Whilst on my 5.5 metre long catamaran, the mast fell down. Fortunately we were close in shore and we hobbled back home to the dinghy park! No one was hurt. No breakage or sail rips, just a spoiled day & some remedial work to do.
The fault was the loss of a shackle attaching the fore-stay to the hound on the mast. We do not know what caused the hound shackle to fail as it was lost. When we checked the rigging we also found that another shackle on the forestay had a stress fracture. This is a small stainless steel shackle, with a flat (rather than round) cross-section.
This might have had more serious consequence than our event. We are so lucky. (I understand that some years ago a mast came down in the boat park causing serious personal injury to a person walking by.)
I appreciate we were at fault. We check all the lower rigging at the start of each season. However, checking the upper rigging would require the mast to be taken down, which we had not been in the practice of doing. Unfortunately often the recognition of a potential problem requires a chance event!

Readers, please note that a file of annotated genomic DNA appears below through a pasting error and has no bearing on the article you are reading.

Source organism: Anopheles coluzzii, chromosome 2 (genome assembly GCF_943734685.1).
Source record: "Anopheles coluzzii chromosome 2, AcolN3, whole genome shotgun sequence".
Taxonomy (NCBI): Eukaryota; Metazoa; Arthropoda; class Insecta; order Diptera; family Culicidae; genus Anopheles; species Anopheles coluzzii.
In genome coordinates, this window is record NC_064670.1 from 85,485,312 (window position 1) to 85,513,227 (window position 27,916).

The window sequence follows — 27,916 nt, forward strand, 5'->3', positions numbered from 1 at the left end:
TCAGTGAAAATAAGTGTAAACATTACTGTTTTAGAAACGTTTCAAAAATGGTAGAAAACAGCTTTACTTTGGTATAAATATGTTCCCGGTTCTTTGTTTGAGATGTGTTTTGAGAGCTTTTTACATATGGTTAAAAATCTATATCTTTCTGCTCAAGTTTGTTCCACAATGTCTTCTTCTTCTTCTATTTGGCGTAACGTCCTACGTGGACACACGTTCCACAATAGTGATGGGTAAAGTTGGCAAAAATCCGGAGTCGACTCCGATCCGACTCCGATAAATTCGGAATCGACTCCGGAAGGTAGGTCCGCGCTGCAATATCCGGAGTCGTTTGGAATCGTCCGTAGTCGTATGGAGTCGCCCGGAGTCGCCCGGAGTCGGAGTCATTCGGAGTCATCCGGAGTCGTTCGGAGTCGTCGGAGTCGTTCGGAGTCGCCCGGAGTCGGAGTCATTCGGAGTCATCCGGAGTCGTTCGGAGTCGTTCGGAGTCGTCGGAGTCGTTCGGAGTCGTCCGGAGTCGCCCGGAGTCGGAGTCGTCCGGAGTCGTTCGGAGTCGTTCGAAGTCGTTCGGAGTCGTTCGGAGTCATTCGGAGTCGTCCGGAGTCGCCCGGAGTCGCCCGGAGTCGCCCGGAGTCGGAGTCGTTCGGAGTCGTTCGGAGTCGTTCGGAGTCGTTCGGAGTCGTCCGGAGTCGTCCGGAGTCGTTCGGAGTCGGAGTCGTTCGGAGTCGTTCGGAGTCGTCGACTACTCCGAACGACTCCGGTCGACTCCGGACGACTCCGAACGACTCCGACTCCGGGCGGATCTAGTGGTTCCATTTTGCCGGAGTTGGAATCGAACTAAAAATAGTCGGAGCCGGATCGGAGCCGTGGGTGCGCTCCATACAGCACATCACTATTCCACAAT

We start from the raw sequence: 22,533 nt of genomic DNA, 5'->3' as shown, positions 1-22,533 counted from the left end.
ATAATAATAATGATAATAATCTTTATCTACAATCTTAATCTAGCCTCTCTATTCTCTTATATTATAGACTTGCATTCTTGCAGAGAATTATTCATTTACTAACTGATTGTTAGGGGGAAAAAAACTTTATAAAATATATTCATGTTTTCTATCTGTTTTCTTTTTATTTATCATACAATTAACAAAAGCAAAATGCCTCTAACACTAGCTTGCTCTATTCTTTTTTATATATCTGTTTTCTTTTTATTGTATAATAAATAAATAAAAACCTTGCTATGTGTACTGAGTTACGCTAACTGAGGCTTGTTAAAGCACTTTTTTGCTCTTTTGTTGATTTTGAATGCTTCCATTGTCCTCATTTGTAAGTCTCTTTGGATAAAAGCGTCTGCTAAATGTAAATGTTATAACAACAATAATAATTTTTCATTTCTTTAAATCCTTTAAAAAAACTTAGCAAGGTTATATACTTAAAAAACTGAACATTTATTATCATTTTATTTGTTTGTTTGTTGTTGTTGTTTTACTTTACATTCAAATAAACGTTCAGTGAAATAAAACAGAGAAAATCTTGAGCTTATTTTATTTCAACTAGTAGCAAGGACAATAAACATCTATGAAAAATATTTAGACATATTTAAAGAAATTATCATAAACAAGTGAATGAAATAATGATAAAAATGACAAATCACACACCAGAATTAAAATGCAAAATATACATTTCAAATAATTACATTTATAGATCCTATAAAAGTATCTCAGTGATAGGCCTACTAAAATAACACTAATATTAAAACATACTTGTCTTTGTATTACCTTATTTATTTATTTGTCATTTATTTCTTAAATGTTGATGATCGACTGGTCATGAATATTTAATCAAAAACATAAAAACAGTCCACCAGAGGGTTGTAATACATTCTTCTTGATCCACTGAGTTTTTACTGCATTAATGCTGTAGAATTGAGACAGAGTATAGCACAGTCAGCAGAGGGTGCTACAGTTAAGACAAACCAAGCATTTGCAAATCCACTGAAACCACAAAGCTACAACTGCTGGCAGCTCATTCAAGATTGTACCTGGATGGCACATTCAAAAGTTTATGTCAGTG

We will be replacing these 2 shackles with stainless shackles which are round in section (stronger) and with captive pins.
The reporter has correctly recognised that the simple loss or failure of a shackle, which resulted in the mast falling, could, in different circumstances, have resulted in serious injury or worse. The report highlights the need for regular inspection of safety critical components, even if access is difficult. We are grateful therefore that the reporter has shared the learning from the incident.